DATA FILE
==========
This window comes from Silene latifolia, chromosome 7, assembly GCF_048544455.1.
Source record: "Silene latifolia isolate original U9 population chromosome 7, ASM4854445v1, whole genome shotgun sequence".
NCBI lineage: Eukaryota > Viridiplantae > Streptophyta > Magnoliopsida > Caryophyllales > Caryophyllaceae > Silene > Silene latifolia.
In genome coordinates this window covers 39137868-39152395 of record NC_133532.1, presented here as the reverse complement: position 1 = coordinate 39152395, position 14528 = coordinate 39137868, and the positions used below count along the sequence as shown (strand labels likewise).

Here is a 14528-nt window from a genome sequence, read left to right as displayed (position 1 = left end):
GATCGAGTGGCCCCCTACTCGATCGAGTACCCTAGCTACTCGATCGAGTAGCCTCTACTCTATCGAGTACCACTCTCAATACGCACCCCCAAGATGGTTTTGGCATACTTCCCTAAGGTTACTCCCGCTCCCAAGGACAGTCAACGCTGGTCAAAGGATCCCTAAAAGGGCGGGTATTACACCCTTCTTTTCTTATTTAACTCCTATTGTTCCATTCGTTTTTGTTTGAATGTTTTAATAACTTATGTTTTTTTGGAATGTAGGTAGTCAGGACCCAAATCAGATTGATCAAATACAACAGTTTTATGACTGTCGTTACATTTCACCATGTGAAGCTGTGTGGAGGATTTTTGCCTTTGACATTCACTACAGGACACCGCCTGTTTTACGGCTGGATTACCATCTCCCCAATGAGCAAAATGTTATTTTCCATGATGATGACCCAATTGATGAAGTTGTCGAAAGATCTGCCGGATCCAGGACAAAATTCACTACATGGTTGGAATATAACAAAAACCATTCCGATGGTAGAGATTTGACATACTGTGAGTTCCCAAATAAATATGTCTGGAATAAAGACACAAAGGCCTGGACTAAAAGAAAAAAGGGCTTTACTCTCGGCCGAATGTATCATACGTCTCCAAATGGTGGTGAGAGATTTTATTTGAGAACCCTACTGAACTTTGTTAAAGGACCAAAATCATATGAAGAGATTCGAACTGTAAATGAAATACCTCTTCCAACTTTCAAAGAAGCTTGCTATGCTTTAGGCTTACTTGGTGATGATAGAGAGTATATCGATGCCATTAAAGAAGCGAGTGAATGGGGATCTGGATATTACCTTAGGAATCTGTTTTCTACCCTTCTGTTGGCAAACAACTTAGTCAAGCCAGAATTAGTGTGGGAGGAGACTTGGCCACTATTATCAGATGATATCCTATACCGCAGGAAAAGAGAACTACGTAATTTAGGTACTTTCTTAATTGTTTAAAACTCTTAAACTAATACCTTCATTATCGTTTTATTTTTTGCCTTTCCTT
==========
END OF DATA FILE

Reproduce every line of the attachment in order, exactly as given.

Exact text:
This window comes from Silene latifolia, chromosome 7, assembly GCF_048544455.1.
Source record: "Silene latifolia isolate original U9 population chromosome 7, ASM4854445v1, whole genome shotgun sequence".
NCBI lineage: Eukaryota > Viridiplantae > Streptophyta > Magnoliopsida > Caryophyllales > Caryophyllaceae > Silene > Silene latifolia.
In genome coordinates this window covers 39137868-39152395 of record NC_133532.1, presented here as the reverse complement: position 1 = coordinate 39152395, position 14528 = coordinate 39137868, and the positions used below count along the sequence as shown (strand labels likewise).

Here is a 14528-nt window from a genome sequence, read left to right as displayed (position 1 = left end):
GATCGAGTGGCCCCCTACTCGATCGAGTACCCTAGCTACTCGATCGAGTAGCCTCTACTCTATCGAGTACCACTCTCAATACGCACCCCCAAGATGGTTTTGGCATACTTCCCTAAGGTTACTCCCGCTCCCAAGGACAGTCAACGCTGGTCAAAGGATCCCTAAAAGGGCGGGTATTACACCCTTCTTTTCTTATTTAACTCCTATTGTTCCATTCGTTTTTGTTTGAATGTTTTAATAACTTATGTTTTTTTGGAATGTAGGTAGTCAGGACCCAAATCAGATTGATCAAATACAACAGTTTTATGACTGTCGTTACATTTCACCATGTGAAGCTGTGTGGAGGATTTTTGCCTTTGACATTCACTACAGGACACCGCCTGTTTTACGGCTGGATTACCATCTCCCCAATGAGCAAAATGTTATTTTCCATGATGATGACCCAATTGATGAAGTTGTCGAAAGATCTGCCGGATCCAGGACAAAATTCACTACATGGTTGGAATATAACAAAAACCATTCCGATGGTAGAGATTTGACATACTGTGAGTTCCCAAATAAATATGTCTGGAATAAAGACACAAAGGCCTGGACTAAAAGAAAAAAGGGCTTTACTCTCGGCCGAATGTATCATACGTCTCCAAATGGTGGTGAGAGATTTTATTTGAGAACCCTACTGAACTTTGTTAAAGGACCAAAATCATATGAAGAGATTCGAACTGTAAATGAAATACCTCTTCCAACTTTCAAAGAAGCTTGCTATGCTTTAGGCTTACTTGGTGATGATAGAGAGTATATCGATGCCATTAAAGAAGCGAGTGAATGGGGATCTGGATATTACCTTAGGAATCTGTTTTCTACCCTTCTGTTGGCAAACAACTTAGTCAAGCCAGAATTAGTGTGGGAGGAGACTTGGCCACTATTATCAGATGATATCCTATACCGCAGGAAAAGAGAACTACGTAATTTAGGTACTTTCTTAATTGTTTAAAACTCTTAAACTAATACCTTCATTATCGTTTTATTTTTTGCCTTTCCTT